Administrative Law Judges for the Social Security Administration are tasked with determining the credibility of claimants who come before them seeking disability benefits. In other words, they are responsible for deciding if a claimant is lying or exaggerating their symptoms in order to get disability benefits.
In a recent case in Vermont, an Administrative Law Judge found that because the claimant, who had COPD, had failed to follow her doctor's order to stop smoking, she was not credible and he dismissed her claim. The Court reversed the Decision however, finding that the regulations only direct denying a claim when a claimant is non-compliant with doctor's orders that would restore the ability to work.
The Court also noted the addictive nature of nicotine, and that the failure to quit smoking may be influenced by factors other than the effect of smoking on an individual's health. The Judge in this case had also ignored the claimant's efforts to stop smoking, notably that she had reduced the number of cigarettes she smoked per day.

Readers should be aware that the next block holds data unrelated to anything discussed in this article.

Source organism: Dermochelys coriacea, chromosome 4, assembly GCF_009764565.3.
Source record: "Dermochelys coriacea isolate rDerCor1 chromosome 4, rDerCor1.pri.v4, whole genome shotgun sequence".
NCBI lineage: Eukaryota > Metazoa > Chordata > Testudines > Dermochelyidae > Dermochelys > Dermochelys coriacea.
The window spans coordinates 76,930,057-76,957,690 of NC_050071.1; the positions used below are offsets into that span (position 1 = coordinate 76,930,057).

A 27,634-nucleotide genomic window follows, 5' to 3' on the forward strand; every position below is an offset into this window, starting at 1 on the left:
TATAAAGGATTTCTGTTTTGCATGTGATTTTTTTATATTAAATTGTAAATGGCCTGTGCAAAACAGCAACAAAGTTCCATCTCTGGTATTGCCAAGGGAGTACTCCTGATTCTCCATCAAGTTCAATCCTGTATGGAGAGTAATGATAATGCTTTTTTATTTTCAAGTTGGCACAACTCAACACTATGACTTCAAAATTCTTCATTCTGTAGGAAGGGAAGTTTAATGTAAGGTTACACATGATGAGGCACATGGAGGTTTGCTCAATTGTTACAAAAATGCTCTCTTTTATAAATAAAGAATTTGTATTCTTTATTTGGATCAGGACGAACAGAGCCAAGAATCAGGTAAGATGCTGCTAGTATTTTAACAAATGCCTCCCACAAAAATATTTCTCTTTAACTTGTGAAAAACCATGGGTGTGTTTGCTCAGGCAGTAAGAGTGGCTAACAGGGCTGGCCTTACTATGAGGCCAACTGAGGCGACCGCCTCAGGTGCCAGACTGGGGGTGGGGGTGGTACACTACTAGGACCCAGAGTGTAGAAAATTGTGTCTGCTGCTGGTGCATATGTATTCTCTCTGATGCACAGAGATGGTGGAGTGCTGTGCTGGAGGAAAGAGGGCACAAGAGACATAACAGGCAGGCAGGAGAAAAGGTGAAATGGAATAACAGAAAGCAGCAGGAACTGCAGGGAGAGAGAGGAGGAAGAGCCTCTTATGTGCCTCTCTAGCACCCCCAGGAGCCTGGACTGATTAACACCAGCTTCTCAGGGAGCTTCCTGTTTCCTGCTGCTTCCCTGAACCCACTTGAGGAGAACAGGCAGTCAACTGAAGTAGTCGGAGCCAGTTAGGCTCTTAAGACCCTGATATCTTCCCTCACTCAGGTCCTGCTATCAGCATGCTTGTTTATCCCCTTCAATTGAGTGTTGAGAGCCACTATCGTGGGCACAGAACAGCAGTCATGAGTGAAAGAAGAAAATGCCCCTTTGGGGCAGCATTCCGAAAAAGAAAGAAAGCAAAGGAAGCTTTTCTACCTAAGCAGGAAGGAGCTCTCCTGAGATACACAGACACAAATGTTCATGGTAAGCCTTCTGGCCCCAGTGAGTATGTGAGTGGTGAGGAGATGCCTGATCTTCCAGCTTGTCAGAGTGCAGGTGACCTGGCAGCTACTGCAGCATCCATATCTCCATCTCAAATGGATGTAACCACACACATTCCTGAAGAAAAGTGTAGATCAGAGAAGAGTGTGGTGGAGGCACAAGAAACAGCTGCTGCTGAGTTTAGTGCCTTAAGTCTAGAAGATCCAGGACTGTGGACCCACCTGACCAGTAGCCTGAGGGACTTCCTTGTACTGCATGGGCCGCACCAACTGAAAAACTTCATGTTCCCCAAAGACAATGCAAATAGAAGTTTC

Based on the Vermont court's decision, it is clear that an Administrative Law Judge must consider the effect a particular doctor's order would have on returning the claimant to work before denying the claim based on non-compliance. While this decision does not require that a claimant follow all doctor's suggestions (i.e., a claimant is not required to have surgery simply because it is presented as a treatment option), it is instructive that any claimant should be prepared to explain any degree of non-compliance with doctor's instructions, particularly if compliance could restore the claimant's ability to work.